Gustavo Dudamel (Barquisimeto, Venezuela, 42) says he learned everything from his mentor, the now deceased José Antonio Abreu. Passion for music, how it changes people’s lives, and how it is a universal language. Also wear sneakers during exercises. He remembers never seeing Abreu without a tie, but he also never stepped out of his black Reebok shoes. He, dressed in dark clothes, arrives from training with his new white balance. It was tiring, yes, but comforting, uniting six great Latin American voices with the musicians of the Los Angeles Philharmonic for a four-day cycle with protest song as its goal. Singing in the resistance. A novelty that, like much of what he brought during his 14 years at the helm of LAPhil, as it is popularly known in the city, was received first with surprise and then with delight among his loyal listeners.
This time Gustavo Dudamel almost brought about a revolution. For content and form. The method is to bring six women of different nationalities, styles and generations to the stage, so they can sing along with diverse philharmonic genres such as rap, cumbia and even reggaeton. The content goes further: presenting the protest song as a musical genre on the high-end orchestra stage, attracting different young audiences, and opening ears to the classics. On his first night, Thursday, Dudamel performed the evening with Mexican Eli Guerra, continued with Chilean Ana Tijox, continued with Oaxacan Lila Downs (who a few hours later received a Grammy nomination), and finished with two Colombians, first Catalina Garcia, for Mr. Pyrenees, And finally, Goyo. On Fridays, Saturdays and Sundays, it will feature Mexican Silvana Estrada, now alone.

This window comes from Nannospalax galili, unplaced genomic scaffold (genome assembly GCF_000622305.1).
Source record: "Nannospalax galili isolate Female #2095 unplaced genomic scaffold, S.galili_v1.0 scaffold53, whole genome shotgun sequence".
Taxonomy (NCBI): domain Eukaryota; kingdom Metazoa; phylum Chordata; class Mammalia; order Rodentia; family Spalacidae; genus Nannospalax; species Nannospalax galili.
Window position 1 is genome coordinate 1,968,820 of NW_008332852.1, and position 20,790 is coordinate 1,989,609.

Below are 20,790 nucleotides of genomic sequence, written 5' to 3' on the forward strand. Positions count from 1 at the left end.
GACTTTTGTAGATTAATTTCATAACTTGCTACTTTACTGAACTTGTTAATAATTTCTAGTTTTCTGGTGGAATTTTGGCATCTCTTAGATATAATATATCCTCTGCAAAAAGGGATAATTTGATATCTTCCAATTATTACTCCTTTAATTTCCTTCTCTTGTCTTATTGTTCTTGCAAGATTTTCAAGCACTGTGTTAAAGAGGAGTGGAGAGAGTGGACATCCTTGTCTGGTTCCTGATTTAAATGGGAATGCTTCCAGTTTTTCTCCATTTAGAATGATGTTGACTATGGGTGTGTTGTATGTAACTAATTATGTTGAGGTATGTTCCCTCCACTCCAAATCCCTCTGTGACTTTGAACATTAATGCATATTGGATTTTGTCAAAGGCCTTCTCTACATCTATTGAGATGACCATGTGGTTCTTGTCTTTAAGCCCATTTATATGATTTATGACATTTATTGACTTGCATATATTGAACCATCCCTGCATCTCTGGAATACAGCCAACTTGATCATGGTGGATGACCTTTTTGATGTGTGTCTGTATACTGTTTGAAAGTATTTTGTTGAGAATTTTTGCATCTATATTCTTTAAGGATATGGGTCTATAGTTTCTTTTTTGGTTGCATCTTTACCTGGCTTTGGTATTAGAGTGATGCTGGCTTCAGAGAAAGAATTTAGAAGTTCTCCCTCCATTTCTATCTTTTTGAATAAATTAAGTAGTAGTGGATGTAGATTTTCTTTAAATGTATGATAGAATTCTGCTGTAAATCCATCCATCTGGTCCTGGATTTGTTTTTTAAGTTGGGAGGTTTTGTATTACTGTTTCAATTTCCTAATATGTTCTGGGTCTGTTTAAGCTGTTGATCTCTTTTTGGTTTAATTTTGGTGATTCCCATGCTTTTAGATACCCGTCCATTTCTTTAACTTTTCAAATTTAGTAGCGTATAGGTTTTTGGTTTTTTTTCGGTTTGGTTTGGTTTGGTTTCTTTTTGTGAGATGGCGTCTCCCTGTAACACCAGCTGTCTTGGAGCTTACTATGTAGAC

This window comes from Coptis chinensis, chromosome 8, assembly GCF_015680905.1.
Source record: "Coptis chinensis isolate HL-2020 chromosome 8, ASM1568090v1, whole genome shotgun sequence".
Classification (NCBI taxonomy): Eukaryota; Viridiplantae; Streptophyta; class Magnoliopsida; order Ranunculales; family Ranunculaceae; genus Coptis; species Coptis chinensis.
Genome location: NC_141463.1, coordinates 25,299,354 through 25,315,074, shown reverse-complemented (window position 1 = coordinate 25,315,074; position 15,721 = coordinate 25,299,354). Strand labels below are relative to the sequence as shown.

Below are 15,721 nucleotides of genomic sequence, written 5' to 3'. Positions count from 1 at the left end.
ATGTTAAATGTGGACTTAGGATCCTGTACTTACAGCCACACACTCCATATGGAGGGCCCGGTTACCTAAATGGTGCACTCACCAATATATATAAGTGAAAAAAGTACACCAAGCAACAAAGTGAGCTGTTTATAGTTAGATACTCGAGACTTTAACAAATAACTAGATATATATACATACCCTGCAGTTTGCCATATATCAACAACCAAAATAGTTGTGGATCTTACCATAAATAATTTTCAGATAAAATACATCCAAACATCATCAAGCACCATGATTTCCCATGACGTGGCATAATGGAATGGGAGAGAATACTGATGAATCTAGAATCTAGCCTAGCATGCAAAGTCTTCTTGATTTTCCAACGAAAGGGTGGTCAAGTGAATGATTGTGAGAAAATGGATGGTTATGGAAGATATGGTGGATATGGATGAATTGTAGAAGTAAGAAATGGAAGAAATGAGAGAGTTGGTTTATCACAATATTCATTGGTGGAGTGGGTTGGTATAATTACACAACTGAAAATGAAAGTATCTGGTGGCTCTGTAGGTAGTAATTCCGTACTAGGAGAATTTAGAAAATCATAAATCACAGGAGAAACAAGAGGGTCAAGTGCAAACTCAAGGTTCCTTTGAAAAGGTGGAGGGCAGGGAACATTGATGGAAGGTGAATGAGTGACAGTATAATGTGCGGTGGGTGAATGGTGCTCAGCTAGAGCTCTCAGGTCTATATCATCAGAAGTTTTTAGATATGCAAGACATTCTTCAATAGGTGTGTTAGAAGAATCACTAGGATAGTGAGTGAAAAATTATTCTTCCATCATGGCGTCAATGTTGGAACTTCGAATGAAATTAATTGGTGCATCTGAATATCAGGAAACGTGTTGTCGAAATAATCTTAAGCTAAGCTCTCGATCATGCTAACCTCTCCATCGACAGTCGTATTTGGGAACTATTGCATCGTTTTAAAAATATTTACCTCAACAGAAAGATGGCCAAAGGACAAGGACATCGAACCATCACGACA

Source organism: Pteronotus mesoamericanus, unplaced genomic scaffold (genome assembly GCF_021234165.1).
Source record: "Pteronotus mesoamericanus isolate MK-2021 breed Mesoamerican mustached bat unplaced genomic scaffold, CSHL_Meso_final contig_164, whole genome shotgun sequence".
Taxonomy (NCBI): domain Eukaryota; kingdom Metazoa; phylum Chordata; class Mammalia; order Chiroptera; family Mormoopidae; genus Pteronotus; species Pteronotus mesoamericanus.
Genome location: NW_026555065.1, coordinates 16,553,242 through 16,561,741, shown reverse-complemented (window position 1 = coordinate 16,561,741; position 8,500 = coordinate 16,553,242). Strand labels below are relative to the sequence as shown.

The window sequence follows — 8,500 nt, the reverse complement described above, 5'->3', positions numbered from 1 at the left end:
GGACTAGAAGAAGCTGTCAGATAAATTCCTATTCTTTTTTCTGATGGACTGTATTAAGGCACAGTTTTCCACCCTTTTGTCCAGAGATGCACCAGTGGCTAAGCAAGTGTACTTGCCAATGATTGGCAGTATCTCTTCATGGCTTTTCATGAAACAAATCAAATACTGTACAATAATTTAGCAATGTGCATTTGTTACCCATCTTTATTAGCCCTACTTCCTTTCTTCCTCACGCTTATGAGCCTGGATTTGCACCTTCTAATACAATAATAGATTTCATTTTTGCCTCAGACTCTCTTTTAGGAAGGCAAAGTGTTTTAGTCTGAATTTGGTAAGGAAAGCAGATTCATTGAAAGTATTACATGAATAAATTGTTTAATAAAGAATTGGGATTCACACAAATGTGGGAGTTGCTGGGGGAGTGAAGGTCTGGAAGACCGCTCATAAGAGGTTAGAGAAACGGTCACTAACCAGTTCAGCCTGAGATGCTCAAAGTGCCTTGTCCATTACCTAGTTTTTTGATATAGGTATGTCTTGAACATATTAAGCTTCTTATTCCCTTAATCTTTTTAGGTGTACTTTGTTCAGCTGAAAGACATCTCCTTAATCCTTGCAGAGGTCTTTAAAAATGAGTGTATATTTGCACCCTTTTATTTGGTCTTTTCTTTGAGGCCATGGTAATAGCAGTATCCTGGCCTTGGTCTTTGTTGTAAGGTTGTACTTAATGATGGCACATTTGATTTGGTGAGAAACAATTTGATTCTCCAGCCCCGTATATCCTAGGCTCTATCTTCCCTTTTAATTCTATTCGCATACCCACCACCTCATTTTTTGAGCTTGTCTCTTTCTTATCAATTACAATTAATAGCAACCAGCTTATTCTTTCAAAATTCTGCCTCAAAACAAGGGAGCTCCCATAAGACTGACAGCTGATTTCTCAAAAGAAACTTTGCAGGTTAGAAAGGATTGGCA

“This took some time,” Dudamel said in an interview with El Pais and EFE about how he decided to implement such a course, which is certainly groundbreaking. “When I arrived in 2009, I had already done a course, America and AmericansThat planted the first seed to search for that space, for an identity that owns that space. “These were not radical parties, radical musicians who were all that different,” he explains. “In these almost fifteen years, everyone has been imbued with the desire to expand boundaries, beyond breaking barriers,” he asserts, explaining that this is “not just another concert” and that it already carries a personal charge, and in the present that works, even revanchist and political.
This was demonstrated on stage by the first five guests, all of whom were full of emotions and received a round of applause. “Thank you to this land for bringing me here and being able to tell these verses to the entire American continent. “This is what unites us,” Leila Downs said excitedly, remembering the many workers from all over Latin America who work “in restaurants, in the lands of California.” Sometimes we forget its existence because every morning we have fresh strawberries on our table.” Catalina Garcia spoke of music as “the path to healing”: “Protest is a right that all human beings have.” Ana Tijo, who was more political in her gestures and words, brought a clapping Palestinian scarf. To the stage. “The word resistance… it is impossible to talk about it without talking about Palestine. Do not be afraid to say: Stop the genocide in Gaza!” He shouted with a raised fist. “For free Palestine!” to bear! “Gaza ceasefire!” He shouted to cheers and to no one, in a country with strong support for Israel, and they rose from their seats.